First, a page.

Posts Tagged: ACA
Since today is “Thanks, Birth Control” day, I wanted to take a moment to bring up some of the most influential U.S. Supreme Court (USSC) Cases related to birth control and reproductive healthcare! The first case in our timeline that I’d like to discuss is Griswold v. Connecticut, a USSC case in 1965. This case came about because Connecticut legislation had tried to outlaw contraception which included pressing charges against doctors who distributed birth control. Once this case went to the Supreme Court, the court struck down the states prohibition on the prescription, sale, and use of contraceptives. However, this case was primarily directed towards to married couples. This lead to Eisenstadt v. Baird in 1972. The Supreme Court decided in this case to overturn a Massachusetts law limiting the… Read more »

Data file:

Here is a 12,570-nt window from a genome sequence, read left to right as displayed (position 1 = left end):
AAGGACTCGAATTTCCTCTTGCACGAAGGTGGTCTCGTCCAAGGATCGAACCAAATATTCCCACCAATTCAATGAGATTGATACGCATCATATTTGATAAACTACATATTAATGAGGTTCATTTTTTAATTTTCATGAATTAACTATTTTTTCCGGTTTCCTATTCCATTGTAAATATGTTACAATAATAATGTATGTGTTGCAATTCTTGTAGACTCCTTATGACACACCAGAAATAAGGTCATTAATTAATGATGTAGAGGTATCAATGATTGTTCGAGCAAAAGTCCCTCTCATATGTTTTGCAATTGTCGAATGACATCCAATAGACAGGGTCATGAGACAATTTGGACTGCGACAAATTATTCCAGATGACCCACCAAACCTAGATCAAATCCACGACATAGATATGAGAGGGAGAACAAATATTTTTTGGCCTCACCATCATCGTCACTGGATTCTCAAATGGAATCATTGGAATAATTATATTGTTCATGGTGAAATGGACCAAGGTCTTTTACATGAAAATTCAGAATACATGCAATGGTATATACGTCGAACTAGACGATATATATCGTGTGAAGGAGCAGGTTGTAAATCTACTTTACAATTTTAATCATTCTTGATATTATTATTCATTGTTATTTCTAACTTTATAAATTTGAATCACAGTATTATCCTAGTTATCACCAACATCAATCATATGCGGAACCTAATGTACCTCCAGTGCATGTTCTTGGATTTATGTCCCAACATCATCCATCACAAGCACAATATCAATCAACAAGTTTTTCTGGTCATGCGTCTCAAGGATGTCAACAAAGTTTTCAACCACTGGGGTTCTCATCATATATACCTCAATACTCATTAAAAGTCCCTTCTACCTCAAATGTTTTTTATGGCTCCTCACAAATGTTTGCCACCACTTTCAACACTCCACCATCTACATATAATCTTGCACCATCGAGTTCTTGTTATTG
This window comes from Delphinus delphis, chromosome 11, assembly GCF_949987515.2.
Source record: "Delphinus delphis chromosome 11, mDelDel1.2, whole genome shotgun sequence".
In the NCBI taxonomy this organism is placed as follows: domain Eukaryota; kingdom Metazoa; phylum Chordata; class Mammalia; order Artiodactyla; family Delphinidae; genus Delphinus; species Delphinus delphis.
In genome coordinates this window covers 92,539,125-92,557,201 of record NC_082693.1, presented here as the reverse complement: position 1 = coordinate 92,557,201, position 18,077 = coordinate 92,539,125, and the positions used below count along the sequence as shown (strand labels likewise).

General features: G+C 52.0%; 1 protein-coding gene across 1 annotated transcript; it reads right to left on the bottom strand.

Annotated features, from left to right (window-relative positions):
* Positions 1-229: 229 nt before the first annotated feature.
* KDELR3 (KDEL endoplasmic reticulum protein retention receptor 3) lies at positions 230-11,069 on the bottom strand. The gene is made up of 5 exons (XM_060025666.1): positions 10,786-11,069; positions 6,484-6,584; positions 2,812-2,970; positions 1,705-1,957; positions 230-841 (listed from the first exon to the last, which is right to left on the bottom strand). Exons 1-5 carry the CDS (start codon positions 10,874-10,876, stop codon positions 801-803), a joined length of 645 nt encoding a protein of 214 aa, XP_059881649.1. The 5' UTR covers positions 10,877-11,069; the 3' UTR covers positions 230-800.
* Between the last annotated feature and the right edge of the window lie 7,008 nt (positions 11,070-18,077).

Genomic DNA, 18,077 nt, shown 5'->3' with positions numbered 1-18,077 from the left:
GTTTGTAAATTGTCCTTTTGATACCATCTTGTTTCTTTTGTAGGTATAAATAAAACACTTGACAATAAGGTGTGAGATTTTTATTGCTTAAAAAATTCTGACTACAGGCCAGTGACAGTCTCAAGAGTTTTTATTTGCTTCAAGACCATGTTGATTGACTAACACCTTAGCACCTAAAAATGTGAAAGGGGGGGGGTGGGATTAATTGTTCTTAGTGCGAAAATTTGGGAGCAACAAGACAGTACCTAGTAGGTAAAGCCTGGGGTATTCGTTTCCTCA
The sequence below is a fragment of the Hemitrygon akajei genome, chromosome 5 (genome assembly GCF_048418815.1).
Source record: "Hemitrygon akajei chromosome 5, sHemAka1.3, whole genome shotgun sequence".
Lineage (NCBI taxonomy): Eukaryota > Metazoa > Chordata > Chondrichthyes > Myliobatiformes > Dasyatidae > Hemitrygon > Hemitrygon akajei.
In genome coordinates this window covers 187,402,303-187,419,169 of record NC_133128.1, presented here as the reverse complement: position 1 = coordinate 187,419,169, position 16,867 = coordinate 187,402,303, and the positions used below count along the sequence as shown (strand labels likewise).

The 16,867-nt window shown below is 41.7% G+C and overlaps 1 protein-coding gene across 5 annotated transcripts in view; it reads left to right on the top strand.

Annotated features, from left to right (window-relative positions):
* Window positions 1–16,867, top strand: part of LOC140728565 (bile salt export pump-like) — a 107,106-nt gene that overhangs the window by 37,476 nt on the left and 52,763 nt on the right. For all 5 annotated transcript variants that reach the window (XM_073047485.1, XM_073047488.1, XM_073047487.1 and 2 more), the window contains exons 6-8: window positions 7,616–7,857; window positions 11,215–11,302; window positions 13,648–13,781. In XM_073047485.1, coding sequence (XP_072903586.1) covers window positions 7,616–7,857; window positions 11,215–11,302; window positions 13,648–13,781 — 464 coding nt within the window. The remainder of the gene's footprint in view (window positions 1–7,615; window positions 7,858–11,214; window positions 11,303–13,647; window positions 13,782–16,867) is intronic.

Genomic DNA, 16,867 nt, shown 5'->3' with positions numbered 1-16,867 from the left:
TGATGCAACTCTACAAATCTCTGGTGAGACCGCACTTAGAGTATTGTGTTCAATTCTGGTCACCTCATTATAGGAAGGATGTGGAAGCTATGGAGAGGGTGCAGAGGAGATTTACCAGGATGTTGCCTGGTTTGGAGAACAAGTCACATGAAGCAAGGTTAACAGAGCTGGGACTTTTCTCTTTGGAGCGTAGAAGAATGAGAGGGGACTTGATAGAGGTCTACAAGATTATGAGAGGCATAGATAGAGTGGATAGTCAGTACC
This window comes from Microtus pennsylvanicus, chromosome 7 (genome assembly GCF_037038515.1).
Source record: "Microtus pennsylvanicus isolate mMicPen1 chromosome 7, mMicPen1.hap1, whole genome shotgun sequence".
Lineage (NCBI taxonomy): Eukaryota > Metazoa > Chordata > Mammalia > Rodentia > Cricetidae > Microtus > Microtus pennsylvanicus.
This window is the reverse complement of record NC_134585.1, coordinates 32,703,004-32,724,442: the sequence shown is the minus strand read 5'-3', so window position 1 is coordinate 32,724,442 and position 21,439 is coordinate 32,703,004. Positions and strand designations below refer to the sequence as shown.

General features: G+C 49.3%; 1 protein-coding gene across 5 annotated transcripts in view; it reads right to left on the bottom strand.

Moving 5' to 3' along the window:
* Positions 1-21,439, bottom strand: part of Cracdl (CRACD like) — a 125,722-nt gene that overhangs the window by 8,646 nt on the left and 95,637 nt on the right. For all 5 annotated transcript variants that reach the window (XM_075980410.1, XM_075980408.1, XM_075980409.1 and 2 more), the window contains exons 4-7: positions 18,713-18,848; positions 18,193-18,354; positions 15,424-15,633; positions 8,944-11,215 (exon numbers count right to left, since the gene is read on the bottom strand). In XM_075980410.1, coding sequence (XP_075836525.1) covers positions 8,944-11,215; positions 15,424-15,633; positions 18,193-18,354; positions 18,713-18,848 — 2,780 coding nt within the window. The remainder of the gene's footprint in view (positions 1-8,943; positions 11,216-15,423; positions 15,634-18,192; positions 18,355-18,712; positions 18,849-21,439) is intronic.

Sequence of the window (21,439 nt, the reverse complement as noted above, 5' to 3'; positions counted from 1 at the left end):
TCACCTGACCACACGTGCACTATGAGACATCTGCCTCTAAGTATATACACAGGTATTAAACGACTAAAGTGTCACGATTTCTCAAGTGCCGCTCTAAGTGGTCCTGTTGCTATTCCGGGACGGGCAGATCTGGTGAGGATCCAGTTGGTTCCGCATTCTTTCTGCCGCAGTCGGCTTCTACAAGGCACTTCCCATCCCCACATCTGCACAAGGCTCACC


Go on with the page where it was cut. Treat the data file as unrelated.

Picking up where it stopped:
The Supreme Court is poised to release a decision on the King v. Burwell case any day. This case may have not received the attention it deserves for its possibly devastating outcome, especially for young people. Many people have discussed this case in terms of tax credits, something that young people may not think about very much. However, if the plaintiffs are successful, it would mean that any state using the federal government’s infrastructure for its healthcare exchange would not be able to receive federal financial assistance. Currently, that financial assistance in the form of tax credits helps low- and middle-income people pay their monthly insurance premiums. Without that assistance, monthly payments will increase substantially. For example, in Alabama where the average monthly insurance payment in 2013 was $178, that… Read more »